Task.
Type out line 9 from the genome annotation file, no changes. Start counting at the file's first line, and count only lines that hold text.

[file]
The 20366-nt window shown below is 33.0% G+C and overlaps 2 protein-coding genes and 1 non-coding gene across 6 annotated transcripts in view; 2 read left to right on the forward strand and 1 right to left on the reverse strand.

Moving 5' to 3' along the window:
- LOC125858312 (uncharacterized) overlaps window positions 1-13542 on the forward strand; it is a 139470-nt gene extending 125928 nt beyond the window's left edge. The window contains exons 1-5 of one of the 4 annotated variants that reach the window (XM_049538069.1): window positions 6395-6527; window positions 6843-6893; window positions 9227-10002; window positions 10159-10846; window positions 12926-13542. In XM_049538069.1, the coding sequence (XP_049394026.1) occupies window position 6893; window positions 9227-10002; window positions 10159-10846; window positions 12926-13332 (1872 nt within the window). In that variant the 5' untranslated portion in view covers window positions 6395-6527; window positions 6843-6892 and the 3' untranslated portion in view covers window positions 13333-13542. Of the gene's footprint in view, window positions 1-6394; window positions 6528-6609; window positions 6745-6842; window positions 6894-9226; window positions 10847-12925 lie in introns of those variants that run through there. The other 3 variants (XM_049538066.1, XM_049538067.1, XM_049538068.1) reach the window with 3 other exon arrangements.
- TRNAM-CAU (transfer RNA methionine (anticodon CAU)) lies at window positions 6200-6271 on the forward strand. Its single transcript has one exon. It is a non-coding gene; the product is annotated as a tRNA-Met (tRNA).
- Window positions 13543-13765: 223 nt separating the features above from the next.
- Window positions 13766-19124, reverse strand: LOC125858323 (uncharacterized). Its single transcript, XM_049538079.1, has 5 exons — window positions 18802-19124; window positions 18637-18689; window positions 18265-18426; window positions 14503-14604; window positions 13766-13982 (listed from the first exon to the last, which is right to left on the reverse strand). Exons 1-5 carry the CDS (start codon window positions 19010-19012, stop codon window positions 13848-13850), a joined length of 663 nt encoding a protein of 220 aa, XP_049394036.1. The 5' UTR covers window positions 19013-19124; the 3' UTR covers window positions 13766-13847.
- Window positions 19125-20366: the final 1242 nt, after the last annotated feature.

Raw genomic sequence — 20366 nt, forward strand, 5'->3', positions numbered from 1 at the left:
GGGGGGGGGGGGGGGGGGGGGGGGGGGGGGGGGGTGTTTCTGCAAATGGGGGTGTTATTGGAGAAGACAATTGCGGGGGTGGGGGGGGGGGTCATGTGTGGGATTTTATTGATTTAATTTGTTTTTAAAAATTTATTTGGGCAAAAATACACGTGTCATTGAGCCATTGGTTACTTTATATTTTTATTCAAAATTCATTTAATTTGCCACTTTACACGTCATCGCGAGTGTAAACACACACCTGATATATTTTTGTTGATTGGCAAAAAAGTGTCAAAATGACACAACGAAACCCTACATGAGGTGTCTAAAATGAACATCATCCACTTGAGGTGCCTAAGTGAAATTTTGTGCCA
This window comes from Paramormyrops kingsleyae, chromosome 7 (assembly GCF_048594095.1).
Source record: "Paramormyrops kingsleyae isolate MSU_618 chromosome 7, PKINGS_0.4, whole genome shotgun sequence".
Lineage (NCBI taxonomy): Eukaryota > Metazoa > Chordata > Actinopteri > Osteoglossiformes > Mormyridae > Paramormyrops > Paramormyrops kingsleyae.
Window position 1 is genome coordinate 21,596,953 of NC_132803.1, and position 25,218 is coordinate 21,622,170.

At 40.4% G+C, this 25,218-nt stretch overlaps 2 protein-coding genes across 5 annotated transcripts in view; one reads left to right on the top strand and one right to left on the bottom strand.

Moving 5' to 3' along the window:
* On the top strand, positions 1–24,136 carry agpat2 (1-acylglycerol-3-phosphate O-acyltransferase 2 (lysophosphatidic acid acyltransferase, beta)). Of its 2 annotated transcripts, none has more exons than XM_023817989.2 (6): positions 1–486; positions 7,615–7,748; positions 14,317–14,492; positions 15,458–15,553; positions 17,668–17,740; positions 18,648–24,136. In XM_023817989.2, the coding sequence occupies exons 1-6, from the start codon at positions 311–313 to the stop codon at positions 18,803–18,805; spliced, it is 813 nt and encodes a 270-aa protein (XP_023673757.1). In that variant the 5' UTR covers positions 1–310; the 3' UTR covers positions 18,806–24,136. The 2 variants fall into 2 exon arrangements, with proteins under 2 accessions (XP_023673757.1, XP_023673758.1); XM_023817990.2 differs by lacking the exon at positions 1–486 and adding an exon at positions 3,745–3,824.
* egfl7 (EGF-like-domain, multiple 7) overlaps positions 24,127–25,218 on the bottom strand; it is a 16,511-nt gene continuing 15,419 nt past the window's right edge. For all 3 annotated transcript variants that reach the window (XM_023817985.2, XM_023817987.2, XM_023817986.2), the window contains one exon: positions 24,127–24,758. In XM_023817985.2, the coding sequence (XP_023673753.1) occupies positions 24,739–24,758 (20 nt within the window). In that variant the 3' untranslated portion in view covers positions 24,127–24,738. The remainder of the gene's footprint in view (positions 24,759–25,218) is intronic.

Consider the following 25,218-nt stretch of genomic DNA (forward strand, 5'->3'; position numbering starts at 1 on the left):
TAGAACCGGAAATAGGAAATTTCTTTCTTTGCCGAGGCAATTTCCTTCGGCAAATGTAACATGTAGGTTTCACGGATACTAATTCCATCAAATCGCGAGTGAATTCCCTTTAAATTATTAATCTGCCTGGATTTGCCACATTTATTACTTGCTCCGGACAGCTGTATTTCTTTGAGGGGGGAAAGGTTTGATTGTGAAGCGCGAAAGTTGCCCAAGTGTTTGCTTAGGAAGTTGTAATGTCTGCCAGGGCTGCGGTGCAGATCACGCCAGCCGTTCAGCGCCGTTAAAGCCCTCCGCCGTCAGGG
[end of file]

GGGGGGGGGGGGGGGGGGGGGGGGGGGGGGGGGGTGTTTCTGCAAATGGGGGTGTTATTGGAGAAGACAATTGCGGGGGTGGGGGGGGGGGTCATGTGTGGGATTTTATTGATTTAATTTGTTTTTAAAAATTTATTTGGGCAAAAATACACGTGTCATTGAGCCATTGGTTACTTTATATTTTTATTCAAAATTCATTTAATTTGCCACTTTACACGTCATCGCGAGTGTAAACACACACCTGATATATTTTTGTTGATTGGCAAAAAAGTGTCAAAATGACACAACGAAACCCTACATGAGGTGTCTAAAATGAACATCATCCACTTGAGGTGCCTAAGTGAAATTTTGTGCCA